"What do you want to do with your life?"
I don't want to claim to know the best, objective answer to the question, but I have an approach. So when we're saddled with a difficult question, one of the things we (people) do is wrongly try to tackle the whole problem at the same time. As complexity increases, it gets harder and harder to do this. The workaround is decompose the main issue into smaller, more workable problems. So, first you have to know what to break the big issue into, and in part this is why people go to therapy. As for the question what do I want to do with my life, I would decompose life first into the foreseeable future, and then decompose the foreseeable future into a reasonable timeline.
Okay so for me, good milestones are what do I want to accomplish in 1yr, 3yrs and 5yrs. You can also think about 1/5/10 years, whatever you can conceptualize. Then think about what you'd like to see done by those milestones. It doesn't have to be what actually happens, just what you'd like to see happen. And so then when the next person asks you what you want to do with your life, you can firmly tell them how you think your next several years should progress, since no one can see 30 years into the future. Even nailing down a year is more helpful than having nothing planned at all.
How do I convey in interviews that despite any specific career goals I am a diligent worker?
The main hurdle, and as a science graduate you'd probably understand, but if I hire someone to do biological research and I look over their experience and realize they've never used a pipet or cultured cells, I'm most likely to hire someone who has the minimum bench experience over the one who has none. There is a chasm between diligence and experience that you can overcome with hard work, just not in a timeframe any reasonable employer might require. You have positions where the employer expects you will need to be developed, and others where you'll need to hit the ground running. Marketing manager feels like the latter case.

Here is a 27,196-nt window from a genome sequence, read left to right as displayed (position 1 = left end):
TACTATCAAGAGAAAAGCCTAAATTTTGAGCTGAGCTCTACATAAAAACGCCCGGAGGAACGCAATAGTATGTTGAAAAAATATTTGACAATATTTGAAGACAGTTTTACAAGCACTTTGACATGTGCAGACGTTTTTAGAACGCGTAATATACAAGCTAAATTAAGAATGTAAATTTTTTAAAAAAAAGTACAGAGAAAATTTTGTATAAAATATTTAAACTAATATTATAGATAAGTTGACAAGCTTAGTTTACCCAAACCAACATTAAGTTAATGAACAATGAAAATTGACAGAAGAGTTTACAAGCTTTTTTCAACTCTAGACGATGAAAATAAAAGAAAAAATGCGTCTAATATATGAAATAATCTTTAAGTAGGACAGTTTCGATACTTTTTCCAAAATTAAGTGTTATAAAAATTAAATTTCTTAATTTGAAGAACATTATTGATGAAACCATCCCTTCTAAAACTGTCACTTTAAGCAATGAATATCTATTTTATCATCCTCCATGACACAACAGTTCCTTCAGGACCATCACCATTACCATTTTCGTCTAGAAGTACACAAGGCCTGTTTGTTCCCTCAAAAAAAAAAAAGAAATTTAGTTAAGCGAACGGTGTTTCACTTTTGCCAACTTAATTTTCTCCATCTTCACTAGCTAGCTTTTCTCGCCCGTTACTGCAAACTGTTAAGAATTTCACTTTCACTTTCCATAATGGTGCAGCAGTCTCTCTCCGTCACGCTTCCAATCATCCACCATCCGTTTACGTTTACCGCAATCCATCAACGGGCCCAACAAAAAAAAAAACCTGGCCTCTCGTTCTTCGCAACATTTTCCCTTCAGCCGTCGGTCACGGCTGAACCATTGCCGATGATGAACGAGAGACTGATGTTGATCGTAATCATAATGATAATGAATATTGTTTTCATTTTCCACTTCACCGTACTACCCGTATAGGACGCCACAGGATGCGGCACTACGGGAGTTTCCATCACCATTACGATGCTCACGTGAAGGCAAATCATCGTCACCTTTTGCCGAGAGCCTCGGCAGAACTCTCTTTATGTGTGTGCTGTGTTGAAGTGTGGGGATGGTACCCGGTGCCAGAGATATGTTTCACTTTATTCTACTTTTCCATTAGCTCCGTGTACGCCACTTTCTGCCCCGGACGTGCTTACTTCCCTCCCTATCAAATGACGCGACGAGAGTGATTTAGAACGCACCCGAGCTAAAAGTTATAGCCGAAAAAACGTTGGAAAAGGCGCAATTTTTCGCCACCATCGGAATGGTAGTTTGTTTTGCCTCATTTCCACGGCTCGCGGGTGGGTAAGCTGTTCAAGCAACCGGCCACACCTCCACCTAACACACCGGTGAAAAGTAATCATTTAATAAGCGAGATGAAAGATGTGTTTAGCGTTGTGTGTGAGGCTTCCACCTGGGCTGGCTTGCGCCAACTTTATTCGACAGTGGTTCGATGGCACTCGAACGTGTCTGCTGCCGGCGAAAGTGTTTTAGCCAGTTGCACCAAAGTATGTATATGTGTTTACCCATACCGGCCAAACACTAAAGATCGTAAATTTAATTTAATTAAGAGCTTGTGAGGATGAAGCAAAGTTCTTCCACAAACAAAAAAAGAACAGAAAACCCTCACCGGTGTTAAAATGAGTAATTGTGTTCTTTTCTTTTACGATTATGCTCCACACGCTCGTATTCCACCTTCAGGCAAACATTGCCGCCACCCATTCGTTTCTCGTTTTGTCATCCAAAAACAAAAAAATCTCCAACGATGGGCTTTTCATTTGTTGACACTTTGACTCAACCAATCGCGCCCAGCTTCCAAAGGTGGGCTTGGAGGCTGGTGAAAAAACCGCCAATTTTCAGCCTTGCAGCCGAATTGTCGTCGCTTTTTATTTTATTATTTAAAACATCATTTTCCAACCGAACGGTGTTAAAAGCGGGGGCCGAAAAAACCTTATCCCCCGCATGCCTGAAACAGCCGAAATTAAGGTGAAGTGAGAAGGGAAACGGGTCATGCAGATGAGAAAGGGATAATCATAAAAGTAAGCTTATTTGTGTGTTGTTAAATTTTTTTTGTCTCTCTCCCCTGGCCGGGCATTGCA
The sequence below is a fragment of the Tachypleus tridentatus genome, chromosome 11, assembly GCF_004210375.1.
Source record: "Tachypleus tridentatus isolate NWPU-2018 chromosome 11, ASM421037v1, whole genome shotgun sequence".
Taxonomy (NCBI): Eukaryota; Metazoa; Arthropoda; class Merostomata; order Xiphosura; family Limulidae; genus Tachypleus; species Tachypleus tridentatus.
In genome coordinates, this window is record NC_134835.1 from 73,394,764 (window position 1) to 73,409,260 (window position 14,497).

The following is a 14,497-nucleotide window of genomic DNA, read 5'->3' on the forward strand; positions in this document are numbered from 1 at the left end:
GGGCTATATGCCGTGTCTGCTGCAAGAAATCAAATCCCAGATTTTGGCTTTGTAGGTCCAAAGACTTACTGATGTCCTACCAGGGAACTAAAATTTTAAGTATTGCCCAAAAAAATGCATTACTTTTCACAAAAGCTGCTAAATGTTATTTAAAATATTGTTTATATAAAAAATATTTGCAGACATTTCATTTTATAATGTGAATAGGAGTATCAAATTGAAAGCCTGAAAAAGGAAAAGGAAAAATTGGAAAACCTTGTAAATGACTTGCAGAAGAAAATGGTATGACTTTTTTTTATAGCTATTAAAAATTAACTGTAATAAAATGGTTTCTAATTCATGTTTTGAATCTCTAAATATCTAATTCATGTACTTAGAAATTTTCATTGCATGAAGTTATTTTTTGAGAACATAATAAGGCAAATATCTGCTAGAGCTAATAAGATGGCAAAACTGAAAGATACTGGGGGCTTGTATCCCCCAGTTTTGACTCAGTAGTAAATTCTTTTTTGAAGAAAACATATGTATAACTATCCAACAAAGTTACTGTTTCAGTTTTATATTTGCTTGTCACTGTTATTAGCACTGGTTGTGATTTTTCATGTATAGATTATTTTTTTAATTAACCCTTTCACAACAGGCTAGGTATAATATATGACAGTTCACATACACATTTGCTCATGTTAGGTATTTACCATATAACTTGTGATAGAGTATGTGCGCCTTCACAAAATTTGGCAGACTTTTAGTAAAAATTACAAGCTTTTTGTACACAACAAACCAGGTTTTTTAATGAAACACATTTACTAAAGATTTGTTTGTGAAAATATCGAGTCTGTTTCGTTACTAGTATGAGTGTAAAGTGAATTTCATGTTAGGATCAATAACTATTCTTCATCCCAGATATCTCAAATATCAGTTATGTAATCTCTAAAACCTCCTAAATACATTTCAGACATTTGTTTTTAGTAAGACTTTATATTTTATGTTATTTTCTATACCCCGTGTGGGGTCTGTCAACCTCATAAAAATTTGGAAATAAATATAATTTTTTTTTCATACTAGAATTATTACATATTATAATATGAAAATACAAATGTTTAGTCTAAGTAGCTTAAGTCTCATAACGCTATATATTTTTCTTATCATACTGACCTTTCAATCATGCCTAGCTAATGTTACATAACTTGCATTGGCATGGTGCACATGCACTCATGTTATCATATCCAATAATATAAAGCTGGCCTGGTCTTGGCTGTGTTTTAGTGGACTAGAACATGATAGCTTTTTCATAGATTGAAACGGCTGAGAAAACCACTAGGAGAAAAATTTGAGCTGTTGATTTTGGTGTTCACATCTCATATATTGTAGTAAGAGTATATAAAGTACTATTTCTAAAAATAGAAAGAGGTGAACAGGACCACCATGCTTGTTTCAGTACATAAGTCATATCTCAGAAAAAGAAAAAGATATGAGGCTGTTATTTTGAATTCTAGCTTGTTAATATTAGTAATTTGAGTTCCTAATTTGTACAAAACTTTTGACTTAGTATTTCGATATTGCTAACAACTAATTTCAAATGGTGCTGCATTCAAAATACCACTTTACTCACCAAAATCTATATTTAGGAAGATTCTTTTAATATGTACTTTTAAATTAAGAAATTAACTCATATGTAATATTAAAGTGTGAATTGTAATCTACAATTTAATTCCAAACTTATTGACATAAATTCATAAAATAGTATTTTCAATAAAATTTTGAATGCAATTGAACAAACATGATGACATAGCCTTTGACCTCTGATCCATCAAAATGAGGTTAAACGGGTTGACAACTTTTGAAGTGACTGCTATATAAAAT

If you think your skillset is worth the lack of domain experience, you need to sell that in your interviews. No generalities, be specific and sell why your skillset will allow you to succeed. You might even find a gap in your understanding that will hold you back in interviews if you try to convince yourself first before you try to convince the interviewer. e.g. "I'm really good with Microsoft Access" versus "I lead the development of an Access database that got our receiving department on track with tracking such-and-such. And this is transferable in that it'll help me ... [something to do with role you're interviewing for]."